And similarly, I mean Accenture has rolled out a plan of investing a whole billion dollar that is going to be on every year that will be spent on their upskilling plans as well. So there are these kind of announcement, these kind of investment backed by stats, data creating a portrait for the professionals. But at the same time the professionals, the humans also need to align with the enterprises approach of adopting those T-shaped skills.

And that’s where if I talk specifically about some of the countries, like in India it’s DevOps is almost at the maturity stage, or much at the mainstream. Just recently I was at the Kubernetes Forum, which is organized by CNCF, thousands of professionals at the entry level to the leadership level are engaged with the DevOps adoption, engaged with the related adoption around Kubernetes, and now with site reliability engineering role coming into mainstream.

So these are the countries like India, Singapore, Australia, followed closely by Japan, which is fueling the adoption of emerging roles as well, while also creating a guiding part for the other countries to follow suit. So just next week one of our premier education partner in Indonesia is doing a large DevOps conference in Indonesia, almost around 500 people joining in. And it’s very interesting to note as well that majority of the organization, which are the startups are the ones which are leading the charge for DevOps adoption and are turning into unicorns with large side’s valuation with around five to $10 billion as well.

So like I said, I mean APEC as of now is leading the charts in terms of the DevOps adoption, the rate which is happening. And also the success stories which are coming as part of it, not just from the enterprise perspective but also from the professional’s perspective, the human elements perspective in which the professionals has become those modern IT professionals, the hybrid humans which you were talking about in order to provide those essential feedback, essential tools, essential resources back to the enterprise, fueling their business goals.

So really excited to see how this trend is going to move ahead for the next few years as well. Because with all the reports that has been generated by various regional entities aligned with global forums like World Economic Forum, they’re recruiting at NCs like LinkedIn, all those top 10 hiring roles. Majority of them are aligned with DevOps or SRE, which is making it really interesting and also creating tons of opportunities for the professionals to get upskilled.

Jayne Groll:

So, well thank you for that Dheeraj. And while we’re talking about humans, I think we’d be remiss if we ignore the fact that the humans are also facing a new challenge. And that’s in the form of the impact of coronavirus, right? So whether it’s a short-term problem or a long-term problem, in person conferences are being affected. Certainly there are so many health and growth issues that are associated with it. And I’m really delighted working with you and the rest of our team to look at some of those challenges as we advance the Humans to DevOps and try to find ways to provide support.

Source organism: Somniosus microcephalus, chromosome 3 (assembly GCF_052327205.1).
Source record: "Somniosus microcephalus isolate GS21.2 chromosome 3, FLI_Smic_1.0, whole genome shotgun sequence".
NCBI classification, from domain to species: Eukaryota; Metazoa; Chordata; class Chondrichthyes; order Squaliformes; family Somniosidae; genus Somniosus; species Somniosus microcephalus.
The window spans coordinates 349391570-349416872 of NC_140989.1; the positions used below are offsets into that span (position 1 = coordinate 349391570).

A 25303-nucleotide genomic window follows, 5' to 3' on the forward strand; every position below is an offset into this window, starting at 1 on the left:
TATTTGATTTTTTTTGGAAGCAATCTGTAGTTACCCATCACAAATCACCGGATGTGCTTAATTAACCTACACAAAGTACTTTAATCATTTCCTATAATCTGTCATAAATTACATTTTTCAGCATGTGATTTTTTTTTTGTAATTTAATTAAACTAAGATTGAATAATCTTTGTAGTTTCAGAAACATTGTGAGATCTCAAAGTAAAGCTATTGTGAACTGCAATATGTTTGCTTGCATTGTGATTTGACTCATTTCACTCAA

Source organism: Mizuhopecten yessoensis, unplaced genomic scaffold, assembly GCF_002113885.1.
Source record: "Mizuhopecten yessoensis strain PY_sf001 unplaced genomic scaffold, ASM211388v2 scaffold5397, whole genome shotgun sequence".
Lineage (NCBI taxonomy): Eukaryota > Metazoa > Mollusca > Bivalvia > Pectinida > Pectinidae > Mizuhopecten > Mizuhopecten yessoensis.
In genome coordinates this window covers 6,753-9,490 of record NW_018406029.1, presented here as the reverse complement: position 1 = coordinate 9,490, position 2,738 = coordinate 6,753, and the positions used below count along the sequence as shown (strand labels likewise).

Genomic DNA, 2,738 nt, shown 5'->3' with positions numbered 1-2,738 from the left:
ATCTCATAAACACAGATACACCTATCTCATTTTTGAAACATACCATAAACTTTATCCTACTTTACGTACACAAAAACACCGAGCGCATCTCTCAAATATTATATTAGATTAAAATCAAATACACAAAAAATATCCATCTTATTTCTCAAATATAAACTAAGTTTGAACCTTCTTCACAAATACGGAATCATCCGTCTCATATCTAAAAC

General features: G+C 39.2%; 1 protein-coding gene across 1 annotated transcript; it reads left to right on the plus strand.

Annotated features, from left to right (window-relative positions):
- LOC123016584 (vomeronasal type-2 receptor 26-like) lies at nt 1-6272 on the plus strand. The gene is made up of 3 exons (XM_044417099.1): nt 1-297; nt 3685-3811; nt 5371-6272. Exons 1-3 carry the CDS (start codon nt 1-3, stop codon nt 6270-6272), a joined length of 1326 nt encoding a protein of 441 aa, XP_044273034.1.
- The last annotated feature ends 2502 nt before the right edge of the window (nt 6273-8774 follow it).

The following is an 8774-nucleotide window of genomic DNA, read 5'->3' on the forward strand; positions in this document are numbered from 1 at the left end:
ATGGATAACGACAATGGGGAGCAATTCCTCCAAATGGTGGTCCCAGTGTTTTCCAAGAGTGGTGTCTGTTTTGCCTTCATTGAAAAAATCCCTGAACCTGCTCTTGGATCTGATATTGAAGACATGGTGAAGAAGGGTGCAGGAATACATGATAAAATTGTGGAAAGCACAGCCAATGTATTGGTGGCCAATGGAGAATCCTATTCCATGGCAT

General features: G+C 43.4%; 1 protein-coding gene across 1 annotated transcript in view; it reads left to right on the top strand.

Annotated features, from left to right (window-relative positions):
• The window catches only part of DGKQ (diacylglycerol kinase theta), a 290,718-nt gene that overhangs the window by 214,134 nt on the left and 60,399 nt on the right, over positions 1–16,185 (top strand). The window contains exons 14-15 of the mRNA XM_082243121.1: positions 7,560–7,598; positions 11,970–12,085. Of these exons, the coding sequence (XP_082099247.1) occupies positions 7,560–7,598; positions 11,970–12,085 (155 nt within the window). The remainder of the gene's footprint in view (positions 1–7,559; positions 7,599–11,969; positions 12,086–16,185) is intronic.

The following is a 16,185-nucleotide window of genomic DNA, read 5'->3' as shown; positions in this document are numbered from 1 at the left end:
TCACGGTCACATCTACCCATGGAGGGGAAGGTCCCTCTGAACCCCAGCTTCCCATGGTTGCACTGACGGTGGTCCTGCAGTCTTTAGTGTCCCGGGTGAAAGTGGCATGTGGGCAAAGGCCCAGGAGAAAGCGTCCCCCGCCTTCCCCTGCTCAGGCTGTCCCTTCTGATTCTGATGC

And so recently we made a couple of announcements and I think it’s important to reinforce them here and to hear your perspective, particularly regionally. So we know and we still support the idea of physical training. We have an amazing network of education partners around the world that deliver a curriculum against our certification that’s beyond compare, right? The instructors, the organizations, they really do face the Humans of DevOps.

But we also know that in times like this and with the different ways that humans learn that even still want to demonstrate their competency. So we introduced an open testing program where while we still strongly encourage people to take a training class, any human at DevOps that wants to demonstrate their competency by directly acquiring the certification exam through DevOps Institute will be able to do that. So anyone listening, if you want to test yourself against DevSecOps Continuous Delivery Architecture, DevOps Leadership, cycle liability, engineering foundation, DevOps Foundation and DevOps Test Engineering, you are welcome after March 20th to come to the DevOps Institute website and purchase and register for the exam under the open testing model.

And we think hopefully that will supplement the education but also support the ability to demonstrate in a skill constrained environment. We’re also introducing a series of virtual SKILup Days that will be really micro focused, almost like micro events on a particular topic or a particular locality. And the platform that we’ll be using really does replicate a live conference event with some of the same characteristics of an exhibit hall and networking lounge. The ability to have a hallway track and of course some amazing and diverse presentations all focused on how.

So from our part being able to support our partners, being able to open up testing so that people can proudly demonstrate their competency through certification. And then by moving to virtual SKILup days, it’s my hope that we can support that global community. What do you think about that from an APEC chain perspective Dheeraj?